Rate for 30 year fixed rate mortgage explodes
Weekly survey shows that the average rate for a 30 year fixed rate mortgage is the highest since April 2010.
The Mortgage Bankers Association (MBA) publishes the results of a weekly applications survey that covers roughly 50 percent of all residential mortgage originations and tracks the average interest rate for 30 year and 15 year fixed rate mortgages, 1 year ARMs as well as application volume for both purchase and refinance applications.
The purchase application index has been highlighted as a particularly important data series as it very broadly captures the demand side of residential real estate for both new and existing home purchases.
The latest data is showing that the average rate for a 30 year fixed rate mortgage simply exploded jumping 32 basis points to 5.13% since last week, the highest level seen since April 2010, while the purchase application volume declined 1.4% and the refinance application volume slumped 7.7% over the same period.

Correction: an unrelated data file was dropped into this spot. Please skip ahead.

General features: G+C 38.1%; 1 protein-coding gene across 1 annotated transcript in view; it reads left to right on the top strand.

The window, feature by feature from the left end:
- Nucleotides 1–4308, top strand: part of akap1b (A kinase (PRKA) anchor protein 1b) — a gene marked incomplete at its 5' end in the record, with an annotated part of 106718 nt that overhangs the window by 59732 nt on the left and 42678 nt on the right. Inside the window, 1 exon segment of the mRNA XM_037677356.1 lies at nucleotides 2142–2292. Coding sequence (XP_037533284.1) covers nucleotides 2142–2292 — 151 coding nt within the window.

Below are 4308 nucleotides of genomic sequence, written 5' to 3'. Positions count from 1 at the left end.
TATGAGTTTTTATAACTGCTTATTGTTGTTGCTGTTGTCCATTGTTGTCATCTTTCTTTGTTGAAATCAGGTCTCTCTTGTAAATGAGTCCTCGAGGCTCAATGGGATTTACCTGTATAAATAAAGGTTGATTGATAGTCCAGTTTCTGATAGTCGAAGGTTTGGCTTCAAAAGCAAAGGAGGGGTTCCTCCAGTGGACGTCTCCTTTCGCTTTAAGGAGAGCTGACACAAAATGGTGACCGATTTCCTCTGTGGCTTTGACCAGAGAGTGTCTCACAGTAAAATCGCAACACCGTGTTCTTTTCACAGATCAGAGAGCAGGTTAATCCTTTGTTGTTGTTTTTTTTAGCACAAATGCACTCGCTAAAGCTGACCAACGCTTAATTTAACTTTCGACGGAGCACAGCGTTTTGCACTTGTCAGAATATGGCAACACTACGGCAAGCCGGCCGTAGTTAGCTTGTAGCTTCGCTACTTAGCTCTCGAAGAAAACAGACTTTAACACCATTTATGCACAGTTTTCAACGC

It's important to note that rates have been, more or less, trending up for about four months now and coincidentally somewhat in-line with the Fed making QE2 official.
While early scuttlebutt about QE2 measures worked to depress mortgage rates in early 2010, it appears that its actual implementation is having the reverse effect resulting in continued poor trends for purchase and refinance activity.
Now it appears more likely that QE2 worked to improve confidence or at least created the perception that the Fed will stop at nothing to prop the ailing stock market and, in turn, the entire macro-economy.
Thus improvements in equity prices and macro-trends are now coming in-line with a notable increases in lending rates.
The purchase application volume remains near the lowest level seen in well over a decade while refinance activity continues to slow.
The following chart shows the average interest rate for 30 year and 15 year fixed rate mortgages as well as one year ARMs since 2006 (click for larger dynamic full-screen version).
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